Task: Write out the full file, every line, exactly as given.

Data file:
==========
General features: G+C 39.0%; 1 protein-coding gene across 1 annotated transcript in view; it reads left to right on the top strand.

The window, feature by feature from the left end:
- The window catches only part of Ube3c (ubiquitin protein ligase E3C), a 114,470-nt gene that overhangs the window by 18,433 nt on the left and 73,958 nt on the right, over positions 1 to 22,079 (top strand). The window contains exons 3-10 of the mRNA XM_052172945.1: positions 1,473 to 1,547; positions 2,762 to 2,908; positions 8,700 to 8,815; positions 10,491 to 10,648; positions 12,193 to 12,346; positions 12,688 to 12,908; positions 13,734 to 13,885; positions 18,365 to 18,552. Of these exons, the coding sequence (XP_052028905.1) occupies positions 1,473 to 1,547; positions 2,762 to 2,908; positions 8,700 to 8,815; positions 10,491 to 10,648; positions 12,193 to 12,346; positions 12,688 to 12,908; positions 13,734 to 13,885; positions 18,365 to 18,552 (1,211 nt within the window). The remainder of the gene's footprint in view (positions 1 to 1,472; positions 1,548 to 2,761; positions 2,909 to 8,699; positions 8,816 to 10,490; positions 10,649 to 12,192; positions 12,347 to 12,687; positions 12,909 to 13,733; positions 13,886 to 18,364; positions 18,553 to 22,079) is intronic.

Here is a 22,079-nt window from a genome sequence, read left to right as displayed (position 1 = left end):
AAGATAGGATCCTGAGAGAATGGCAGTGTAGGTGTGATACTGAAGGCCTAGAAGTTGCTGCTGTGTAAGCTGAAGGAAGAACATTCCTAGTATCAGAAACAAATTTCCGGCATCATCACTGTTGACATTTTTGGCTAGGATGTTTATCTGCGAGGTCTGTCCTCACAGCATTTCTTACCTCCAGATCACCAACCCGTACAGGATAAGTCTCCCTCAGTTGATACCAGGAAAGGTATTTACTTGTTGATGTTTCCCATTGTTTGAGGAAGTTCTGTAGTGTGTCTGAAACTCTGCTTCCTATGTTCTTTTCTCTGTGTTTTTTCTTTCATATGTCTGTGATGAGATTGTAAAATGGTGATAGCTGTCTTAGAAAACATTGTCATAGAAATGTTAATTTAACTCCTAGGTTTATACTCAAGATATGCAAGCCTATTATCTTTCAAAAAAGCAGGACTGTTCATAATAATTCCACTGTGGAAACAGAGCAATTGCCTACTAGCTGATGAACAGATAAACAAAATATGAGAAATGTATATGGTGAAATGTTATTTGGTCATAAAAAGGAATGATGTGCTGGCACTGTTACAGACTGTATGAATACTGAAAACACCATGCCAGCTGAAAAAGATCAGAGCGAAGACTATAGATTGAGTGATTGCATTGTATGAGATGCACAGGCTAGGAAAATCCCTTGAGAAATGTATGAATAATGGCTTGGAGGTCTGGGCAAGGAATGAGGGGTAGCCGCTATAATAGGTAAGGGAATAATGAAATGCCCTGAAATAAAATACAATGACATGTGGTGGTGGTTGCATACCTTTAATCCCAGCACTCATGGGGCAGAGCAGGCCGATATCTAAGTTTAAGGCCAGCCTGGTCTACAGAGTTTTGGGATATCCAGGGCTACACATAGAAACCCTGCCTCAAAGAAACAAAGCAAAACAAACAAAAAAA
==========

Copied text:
General features: G+C 39.0%; 1 protein-coding gene across 1 annotated transcript in view; it reads left to right on the top strand.

The window, feature by feature from the left end:
- The window catches only part of Ube3c (ubiquitin protein ligase E3C), a 114,470-nt gene that overhangs the window by 18,433 nt on the left and 73,958 nt on the right, over positions 1 to 22,079 (top strand). The window contains exons 3-10 of the mRNA XM_052172945.1: positions 1,473 to 1,547; positions 2,762 to 2,908; positions 8,700 to 8,815; positions 10,491 to 10,648; positions 12,193 to 12,346; positions 12,688 to 12,908; positions 13,734 to 13,885; positions 18,365 to 18,552. Of these exons, the coding sequence (XP_052028905.1) occupies positions 1,473 to 1,547; positions 2,762 to 2,908; positions 8,700 to 8,815; positions 10,491 to 10,648; positions 12,193 to 12,346; positions 12,688 to 12,908; positions 13,734 to 13,885; positions 18,365 to 18,552 (1,211 nt within the window). The remainder of the gene's footprint in view (positions 1 to 1,472; positions 1,548 to 2,761; positions 2,909 to 8,699; positions 8,816 to 10,490; positions 10,649 to 12,192; positions 12,347 to 12,687; positions 12,909 to 13,733; positions 13,886 to 18,364; positions 18,553 to 22,079) is intronic.

Here is a 22,079-nt window from a genome sequence, read left to right as displayed (position 1 = left end):
AAGATAGGATCCTGAGAGAATGGCAGTGTAGGTGTGATACTGAAGGCCTAGAAGTTGCTGCTGTGTAAGCTGAAGGAAGAACATTCCTAGTATCAGAAACAAATTTCCGGCATCATCACTGTTGACATTTTTGGCTAGGATGTTTATCTGCGAGGTCTGTCCTCACAGCATTTCTTACCTCCAGATCACCAACCCGTACAGGATAAGTCTCCCTCAGTTGATACCAGGAAAGGTATTTACTTGTTGATGTTTCCCATTGTTTGAGGAAGTTCTGTAGTGTGTCTGAAACTCTGCTTCCTATGTTCTTTTCTCTGTGTTTTTTCTTTCATATGTCTGTGATGAGATTGTAAAATGGTGATAGCTGTCTTAGAAAACATTGTCATAGAAATGTTAATTTAACTCCTAGGTTTATACTCAAGATATGCAAGCCTATTATCTTTCAAAAAAGCAGGACTGTTCATAATAATTCCACTGTGGAAACAGAGCAATTGCCTACTAGCTGATGAACAGATAAACAAAATATGAGAAATGTATATGGTGAAATGTTATTTGGTCATAAAAAGGAATGATGTGCTGGCACTGTTACAGACTGTATGAATACTGAAAACACCATGCCAGCTGAAAAAGATCAGAGCGAAGACTATAGATTGAGTGATTGCATTGTATGAGATGCACAGGCTAGGAAAATCCCTTGAGAAATGTATGAATAATGGCTTGGAGGTCTGGGCAAGGAATGAGGGGTAGCCGCTATAATAGGTAAGGGAATAATGAAATGCCCTGAAATAAAATACAATGACATGTGGTGGTGGTTGCATACCTTTAATCCCAGCACTCATGGGGCAGAGCAGGCCGATATCTAAGTTTAAGGCCAGCCTGGTCTACAGAGTTTTGGGATATCCAGGGCTACACATAGAAACCCTGCCTCAAAGAAACAAAGCAAAACAAACAAAAAAA